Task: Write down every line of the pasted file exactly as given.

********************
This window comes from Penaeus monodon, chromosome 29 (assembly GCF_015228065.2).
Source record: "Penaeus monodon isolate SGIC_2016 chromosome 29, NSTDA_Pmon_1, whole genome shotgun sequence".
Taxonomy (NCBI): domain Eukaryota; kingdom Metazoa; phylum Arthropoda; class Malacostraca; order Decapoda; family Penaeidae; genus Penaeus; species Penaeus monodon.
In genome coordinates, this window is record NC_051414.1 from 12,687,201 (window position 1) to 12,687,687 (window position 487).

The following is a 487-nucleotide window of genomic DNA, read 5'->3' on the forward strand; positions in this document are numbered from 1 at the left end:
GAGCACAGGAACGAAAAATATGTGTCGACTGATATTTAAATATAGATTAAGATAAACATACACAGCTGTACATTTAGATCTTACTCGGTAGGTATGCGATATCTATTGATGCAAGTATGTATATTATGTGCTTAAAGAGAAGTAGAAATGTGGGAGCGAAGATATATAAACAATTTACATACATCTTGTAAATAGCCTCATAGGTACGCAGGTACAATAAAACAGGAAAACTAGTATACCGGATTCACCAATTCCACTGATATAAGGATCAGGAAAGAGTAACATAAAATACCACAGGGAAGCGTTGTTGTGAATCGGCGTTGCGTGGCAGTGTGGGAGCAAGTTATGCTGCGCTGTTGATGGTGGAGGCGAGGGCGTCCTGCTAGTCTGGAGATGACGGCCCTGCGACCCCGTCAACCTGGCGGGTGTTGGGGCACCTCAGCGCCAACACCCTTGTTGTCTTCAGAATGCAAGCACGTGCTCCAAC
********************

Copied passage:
This window comes from Penaeus monodon, chromosome 29 (assembly GCF_015228065.2).
Source record: "Penaeus monodon isolate SGIC_2016 chromosome 29, NSTDA_Pmon_1, whole genome shotgun sequence".
Taxonomy (NCBI): domain Eukaryota; kingdom Metazoa; phylum Arthropoda; class Malacostraca; order Decapoda; family Penaeidae; genus Penaeus; species Penaeus monodon.
In genome coordinates, this window is record NC_051414.1 from 12,687,201 (window position 1) to 12,687,687 (window position 487).

The following is a 487-nucleotide window of genomic DNA, read 5'->3' on the forward strand; positions in this document are numbered from 1 at the left end:
GAGCACAGGAACGAAAAATATGTGTCGACTGATATTTAAATATAGATTAAGATAAACATACACAGCTGTACATTTAGATCTTACTCGGTAGGTATGCGATATCTATTGATGCAAGTATGTATATTATGTGCTTAAAGAGAAGTAGAAATGTGGGAGCGAAGATATATAAACAATTTACATACATCTTGTAAATAGCCTCATAGGTACGCAGGTACAATAAAACAGGAAAACTAGTATACCGGATTCACCAATTCCACTGATATAAGGATCAGGAAAGAGTAACATAAAATACCACAGGGAAGCGTTGTTGTGAATCGGCGTTGCGTGGCAGTGTGGGAGCAAGTTATGCTGCGCTGTTGATGGTGGAGGCGAGGGCGTCCTGCTAGTCTGGAGATGACGGCCCTGCGACCCCGTCAACCTGGCGGGTGTTGGGGCACCTCAGCGCCAACACCCTTGTTGTCTTCAGAATGCAAGCACGTGCTCCAAC